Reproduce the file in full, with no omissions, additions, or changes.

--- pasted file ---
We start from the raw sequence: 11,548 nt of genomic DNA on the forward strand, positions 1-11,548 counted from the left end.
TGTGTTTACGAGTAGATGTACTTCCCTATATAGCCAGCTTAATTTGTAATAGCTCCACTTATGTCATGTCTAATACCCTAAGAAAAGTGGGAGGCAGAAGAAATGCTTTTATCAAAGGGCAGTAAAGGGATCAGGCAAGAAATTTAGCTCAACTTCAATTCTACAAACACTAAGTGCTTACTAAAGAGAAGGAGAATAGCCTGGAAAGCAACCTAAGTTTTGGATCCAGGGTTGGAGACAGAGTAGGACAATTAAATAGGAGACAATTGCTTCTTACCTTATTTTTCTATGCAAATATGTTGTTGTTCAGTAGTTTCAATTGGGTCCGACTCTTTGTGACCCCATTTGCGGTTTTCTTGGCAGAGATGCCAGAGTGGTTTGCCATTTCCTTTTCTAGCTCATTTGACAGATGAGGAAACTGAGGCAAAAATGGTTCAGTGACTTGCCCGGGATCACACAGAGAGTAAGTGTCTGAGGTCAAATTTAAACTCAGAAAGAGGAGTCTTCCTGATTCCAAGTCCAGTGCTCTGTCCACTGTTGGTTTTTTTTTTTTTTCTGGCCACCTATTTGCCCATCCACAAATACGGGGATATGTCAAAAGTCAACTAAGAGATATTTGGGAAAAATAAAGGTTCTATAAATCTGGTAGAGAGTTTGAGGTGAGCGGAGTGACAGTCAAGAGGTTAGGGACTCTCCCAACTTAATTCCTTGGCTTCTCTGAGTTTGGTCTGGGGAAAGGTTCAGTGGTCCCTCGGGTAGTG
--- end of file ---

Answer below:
We start from the raw sequence: 11,548 nt of genomic DNA on the forward strand, positions 1-11,548 counted from the left end.
TGTGTTTACGAGTAGATGTACTTCCCTATATAGCCAGCTTAATTTGTAATAGCTCCACTTATGTCATGTCTAATACCCTAAGAAAAGTGGGAGGCAGAAGAAATGCTTTTATCAAAGGGCAGTAAAGGGATCAGGCAAGAAATTTAGCTCAACTTCAATTCTACAAACACTAAGTGCTTACTAAAGAGAAGGAGAATAGCCTGGAAAGCAACCTAAGTTTTGGATCCAGGGTTGGAGACAGAGTAGGACAATTAAATAGGAGACAATTGCTTCTTACCTTATTTTTCTATGCAAATATGTTGTTGTTCAGTAGTTTCAATTGGGTCCGACTCTTTGTGACCCCATTTGCGGTTTTCTTGGCAGAGATGCCAGAGTGGTTTGCCATTTCCTTTTCTAGCTCATTTGACAGATGAGGAAACTGAGGCAAAAATGGTTCAGTGACTTGCCCGGGATCACACAGAGAGTAAGTGTCTGAGGTCAAATTTAAACTCAGAAAGAGGAGTCTTCCTGATTCCAAGTCCAGTGCTCTGTCCACTGTTGGTTTTTTTTTTTTTTCTGGCCACCTATTTGCCCATCCACAAATACGGGGATATGTCAAAAGTCAACTAAGAGATATTTGGGAAAAATAAAGGTTCTATAAATCTGGTAGAGAGTTTGAGGTGAGCGGAGTGACAGTCAAGAGGTTAGGGACTCTCCCAACTTAATTCCTTGGCTTCTCTGAGTTTGGTCTGGGGAAAGGTTCAGTGGTCCCTCGGGTAGTG